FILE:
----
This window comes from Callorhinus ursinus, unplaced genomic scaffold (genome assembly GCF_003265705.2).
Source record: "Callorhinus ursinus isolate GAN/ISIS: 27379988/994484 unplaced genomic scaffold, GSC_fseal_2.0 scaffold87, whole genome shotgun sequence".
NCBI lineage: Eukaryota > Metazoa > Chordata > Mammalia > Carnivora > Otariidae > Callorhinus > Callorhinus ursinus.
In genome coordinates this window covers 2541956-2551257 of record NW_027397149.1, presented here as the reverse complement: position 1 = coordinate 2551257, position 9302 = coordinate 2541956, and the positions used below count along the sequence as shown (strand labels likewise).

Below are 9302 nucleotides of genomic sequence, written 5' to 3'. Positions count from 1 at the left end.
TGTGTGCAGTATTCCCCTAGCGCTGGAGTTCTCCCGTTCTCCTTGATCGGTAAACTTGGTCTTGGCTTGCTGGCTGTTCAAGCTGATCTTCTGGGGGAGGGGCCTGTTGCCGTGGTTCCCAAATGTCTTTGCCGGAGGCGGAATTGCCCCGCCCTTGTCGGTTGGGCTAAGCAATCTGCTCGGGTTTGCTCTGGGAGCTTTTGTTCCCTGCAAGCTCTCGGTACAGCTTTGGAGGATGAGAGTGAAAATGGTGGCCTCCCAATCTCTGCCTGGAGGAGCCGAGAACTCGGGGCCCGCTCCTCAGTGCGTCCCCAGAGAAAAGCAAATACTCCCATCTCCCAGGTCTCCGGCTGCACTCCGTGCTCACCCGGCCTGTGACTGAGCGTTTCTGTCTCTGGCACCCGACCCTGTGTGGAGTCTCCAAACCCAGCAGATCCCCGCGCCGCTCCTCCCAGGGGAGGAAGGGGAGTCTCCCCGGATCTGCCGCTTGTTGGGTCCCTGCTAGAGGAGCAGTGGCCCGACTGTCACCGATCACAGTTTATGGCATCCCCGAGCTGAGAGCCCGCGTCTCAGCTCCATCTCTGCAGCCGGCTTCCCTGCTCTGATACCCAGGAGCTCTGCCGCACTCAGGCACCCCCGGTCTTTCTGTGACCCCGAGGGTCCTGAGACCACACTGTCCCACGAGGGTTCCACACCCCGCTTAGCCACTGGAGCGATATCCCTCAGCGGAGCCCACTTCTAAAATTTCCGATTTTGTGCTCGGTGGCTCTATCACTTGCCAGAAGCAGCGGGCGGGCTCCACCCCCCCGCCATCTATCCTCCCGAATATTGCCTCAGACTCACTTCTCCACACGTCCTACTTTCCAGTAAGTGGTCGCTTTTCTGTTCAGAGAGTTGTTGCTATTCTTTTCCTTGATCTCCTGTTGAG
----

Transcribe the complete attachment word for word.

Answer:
This window comes from Callorhinus ursinus, unplaced genomic scaffold (genome assembly GCF_003265705.2).
Source record: "Callorhinus ursinus isolate GAN/ISIS: 27379988/994484 unplaced genomic scaffold, GSC_fseal_2.0 scaffold87, whole genome shotgun sequence".
NCBI lineage: Eukaryota > Metazoa > Chordata > Mammalia > Carnivora > Otariidae > Callorhinus > Callorhinus ursinus.
In genome coordinates this window covers 2541956-2551257 of record NW_027397149.1, presented here as the reverse complement: position 1 = coordinate 2551257, position 9302 = coordinate 2541956, and the positions used below count along the sequence as shown (strand labels likewise).

Below are 9302 nucleotides of genomic sequence, written 5' to 3'. Positions count from 1 at the left end.
TGTGTGCAGTATTCCCCTAGCGCTGGAGTTCTCCCGTTCTCCTTGATCGGTAAACTTGGTCTTGGCTTGCTGGCTGTTCAAGCTGATCTTCTGGGGGAGGGGCCTGTTGCCGTGGTTCCCAAATGTCTTTGCCGGAGGCGGAATTGCCCCGCCCTTGTCGGTTGGGCTAAGCAATCTGCTCGGGTTTGCTCTGGGAGCTTTTGTTCCCTGCAAGCTCTCGGTACAGCTTTGGAGGATGAGAGTGAAAATGGTGGCCTCCCAATCTCTGCCTGGAGGAGCCGAGAACTCGGGGCCCGCTCCTCAGTGCGTCCCCAGAGAAAAGCAAATACTCCCATCTCCCAGGTCTCCGGCTGCACTCCGTGCTCACCCGGCCTGTGACTGAGCGTTTCTGTCTCTGGCACCCGACCCTGTGTGGAGTCTCCAAACCCAGCAGATCCCCGCGCCGCTCCTCCCAGGGGAGGAAGGGGAGTCTCCCCGGATCTGCCGCTTGTTGGGTCCCTGCTAGAGGAGCAGTGGCCCGACTGTCACCGATCACAGTTTATGGCATCCCCGAGCTGAGAGCCCGCGTCTCAGCTCCATCTCTGCAGCCGGCTTCCCTGCTCTGATACCCAGGAGCTCTGCCGCACTCAGGCACCCCCGGTCTTTCTGTGACCCCGAGGGTCCTGAGACCACACTGTCCCACGAGGGTTCCACACCCCGCTTAGCCACTGGAGCGATATCCCTCAGCGGAGCCCACTTCTAAAATTTCCGATTTTGTGCTCGGTGGCTCTATCACTTGCCAGAAGCAGCGGGCGGGCTCCACCCCCCCGCCATCTATCCTCCCGAATATTGCCTCAGACTCACTTCTCCACACGTCCTACTTTCCAGTAAGTGGTCGCTTTTCTGTTCAGAGAGTTGTTGCTATTCTTTTCCTTGATCTCCTGTTGAG